Dolores Ramirez PortraitIt was my great pleasure to preside over our 57th annual convention a few weeks ago in Houston. This experience, combined with my visits to school districts and colleges of education throughout the state and the many contacts with our members I have been privileged to enjoy, have confirmed my highest expectations of our members. It has been such an honor to work with a group of professionals who, throughout the many adversities experienced this year, have remained focused on their students and helping them to succeed while budget cuts and limited resources make good outcomes that much more difficult.

I have heard the stories about discipline issues that create almost impossible teaching conditions, and watched a member of my own family deal with an unexpected legal issue and receive the help of TCTA’s outstanding legal team. Veteran teachers have told me of reassignments to grade levels or subjects they haven’t taught in years, and the pressure they feel to resign or retire. And members ranging from experienced teachers to probationary contract teachers who are just beginning to practice the profession for which they have trained all feel the same fear when their local school boards announce plans for reductions in force. Nobody knows who is safe, though everybody has bills to pay. Our phones are busy every single day at TCTA Headquarters with calls from those affected by these district decisions and cutbacks.

Legislators need to know how the cuts are affecting our schools and students

Recently, my state Senator, Eddie Lucio, conducted a town hall meeting regarding school finance issues. His office asked that we make our members aware of the opportunity to come discuss the issues with him, and I agreed to make remarks on behalf of teachers regarding how the cutbacks were affecting the schools and our students. Interestingly, I was the only teacher to speak. The other organizations did not send teachers as their representatives. It was my understanding from Sen. Lucio’s staff that the format of the town hall meetings in the future would be changed to permit more direct input from educators. I appreciated Sen. Lucio taking the initiative to set up these town hall meetings and provide a structured opportunity for input.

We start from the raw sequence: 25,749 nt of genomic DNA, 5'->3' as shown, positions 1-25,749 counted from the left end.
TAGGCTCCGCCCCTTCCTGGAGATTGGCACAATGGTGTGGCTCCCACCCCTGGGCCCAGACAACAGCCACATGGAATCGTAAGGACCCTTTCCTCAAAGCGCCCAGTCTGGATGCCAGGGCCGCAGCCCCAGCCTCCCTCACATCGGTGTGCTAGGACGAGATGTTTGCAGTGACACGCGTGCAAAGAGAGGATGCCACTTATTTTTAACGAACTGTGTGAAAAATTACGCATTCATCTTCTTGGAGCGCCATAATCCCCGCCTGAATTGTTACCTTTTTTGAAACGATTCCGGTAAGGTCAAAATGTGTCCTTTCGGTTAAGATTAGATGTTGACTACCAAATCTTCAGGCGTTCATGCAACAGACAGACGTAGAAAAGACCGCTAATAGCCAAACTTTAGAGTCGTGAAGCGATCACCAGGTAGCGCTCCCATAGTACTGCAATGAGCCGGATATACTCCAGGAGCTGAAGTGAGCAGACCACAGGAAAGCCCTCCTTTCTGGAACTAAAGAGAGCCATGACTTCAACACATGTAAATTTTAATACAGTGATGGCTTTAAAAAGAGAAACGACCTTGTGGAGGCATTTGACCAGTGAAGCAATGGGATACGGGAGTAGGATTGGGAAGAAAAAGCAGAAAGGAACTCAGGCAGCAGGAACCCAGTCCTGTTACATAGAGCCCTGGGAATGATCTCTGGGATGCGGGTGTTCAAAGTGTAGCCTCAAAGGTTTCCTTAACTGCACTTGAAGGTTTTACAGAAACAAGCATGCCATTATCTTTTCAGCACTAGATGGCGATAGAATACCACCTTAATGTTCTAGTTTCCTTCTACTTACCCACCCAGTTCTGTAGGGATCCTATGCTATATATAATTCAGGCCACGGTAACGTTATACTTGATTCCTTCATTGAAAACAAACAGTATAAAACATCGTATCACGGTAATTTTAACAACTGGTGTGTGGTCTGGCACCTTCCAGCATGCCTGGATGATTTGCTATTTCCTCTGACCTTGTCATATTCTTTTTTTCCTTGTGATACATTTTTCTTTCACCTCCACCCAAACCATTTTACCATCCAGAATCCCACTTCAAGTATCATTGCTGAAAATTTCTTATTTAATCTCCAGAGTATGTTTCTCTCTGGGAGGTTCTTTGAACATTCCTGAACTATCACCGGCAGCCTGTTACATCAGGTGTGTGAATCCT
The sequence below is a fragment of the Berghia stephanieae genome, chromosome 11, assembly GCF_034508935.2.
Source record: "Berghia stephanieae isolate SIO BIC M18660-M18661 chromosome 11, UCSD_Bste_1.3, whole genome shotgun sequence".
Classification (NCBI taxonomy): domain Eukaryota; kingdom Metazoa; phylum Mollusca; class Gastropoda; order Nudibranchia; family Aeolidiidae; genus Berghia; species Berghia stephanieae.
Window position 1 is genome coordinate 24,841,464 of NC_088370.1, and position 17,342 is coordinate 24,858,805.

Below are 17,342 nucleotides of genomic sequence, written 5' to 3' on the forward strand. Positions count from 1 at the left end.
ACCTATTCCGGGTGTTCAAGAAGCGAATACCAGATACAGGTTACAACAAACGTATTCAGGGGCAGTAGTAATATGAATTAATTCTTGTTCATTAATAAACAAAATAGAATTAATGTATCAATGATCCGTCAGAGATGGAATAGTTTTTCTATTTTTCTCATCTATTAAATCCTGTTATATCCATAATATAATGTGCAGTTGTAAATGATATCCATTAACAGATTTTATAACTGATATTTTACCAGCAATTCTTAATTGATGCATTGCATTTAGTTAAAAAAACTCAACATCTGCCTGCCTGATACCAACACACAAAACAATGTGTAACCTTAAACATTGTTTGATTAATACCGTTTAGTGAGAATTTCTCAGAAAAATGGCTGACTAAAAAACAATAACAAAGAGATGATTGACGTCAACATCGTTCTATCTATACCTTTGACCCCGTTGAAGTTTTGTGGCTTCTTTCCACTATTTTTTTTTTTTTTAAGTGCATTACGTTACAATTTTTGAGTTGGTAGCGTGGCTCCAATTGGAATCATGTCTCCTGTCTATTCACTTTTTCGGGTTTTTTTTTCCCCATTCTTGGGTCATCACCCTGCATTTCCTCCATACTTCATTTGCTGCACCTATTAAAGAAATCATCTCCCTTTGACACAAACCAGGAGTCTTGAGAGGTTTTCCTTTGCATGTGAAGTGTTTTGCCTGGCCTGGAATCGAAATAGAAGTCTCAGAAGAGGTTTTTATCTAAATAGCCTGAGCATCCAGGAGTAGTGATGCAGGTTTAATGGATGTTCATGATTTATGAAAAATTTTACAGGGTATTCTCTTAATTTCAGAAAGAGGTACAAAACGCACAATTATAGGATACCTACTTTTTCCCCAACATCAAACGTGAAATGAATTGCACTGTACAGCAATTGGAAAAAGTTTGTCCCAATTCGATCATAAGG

But all of our legislators and candidates for legislative office need to be hearing from us, whether they’ve invited us to comment or not. Every candidate for the Texas Legislature (and because we have just gone through redistricting this is one of the rare years when they are all up for election) needs to understand what the cutbacks in education funding have meant “on the ground” – in our classrooms and to our students, as well as to our profession. Now that the legislative district boundaries are finalized, you will soon be receiving information from TCTA customized for you, showing how your legislators voted on key education issues last session (if incumbents are running for re-election in your district) and referring you to surveys completed by candidates for legislative seats if the candidates in your district chose to submit them.

Spread the good word about TCTA

Our phone lines are increasingly busy, and we are, once again, receiving way too many calls from nonmembers who have encountered an unexpected legal issue and want to join after the fact. Of course, we cannot assist anyone with a legal issue that arose prior to the effective date of membership, and the membership enrollment period for 2011-12 has now closed, except for those who are newly hired. It is surprising how many teachers do not realize that we are not like the Red Cross, which depends on charitable contributions to be available when disaster strikes. We are a professional association that counts on and serves our members, who pay dues so that we can maintain a staff and lawyers and a Teacher Defense Fund so that those who have joined can be served when they need help or information for employment-related legal problems. We’re quite a bargain when you consider that most private practice attorneys are going to charge in excess of $200 per hour.

So why am I “preaching to the choir” when those of you reading this column have already joined? Because after serving this year as your State President, I am more persuaded than ever that every teacher in Texas needs to be a member of this outstanding organization. Times are difficult, and there are few, if any, among us who are immune from cutbacks, angry parents, student accusations, a new principal who may not like your style, or a remark being misconstrued. I have heard the fear in the voices of teachers who have nowhere to turn and no organization to help them when they need facts and help. It is my personal mission to do everything I can to persuade those who are not joining that they need to take a hard look at the Texas Classroom Teachers Association. How many of you have spoken to a TCTA attorney, or sent in an “ask a lawyer” question, or received high quality professional development or information you needed from TCTA?  Word of mouth counts.  Let your colleagues, especially the younger ones who may not be aware how vulnerable they are, know that they need TCTA.

Thank you for letting me serve this year as your State President. It has been an honor and a privilege, and I will go back to my classroom in the fall enriched by the experience and more persuaded than ever that we are all made stronger by joining together in TCTA.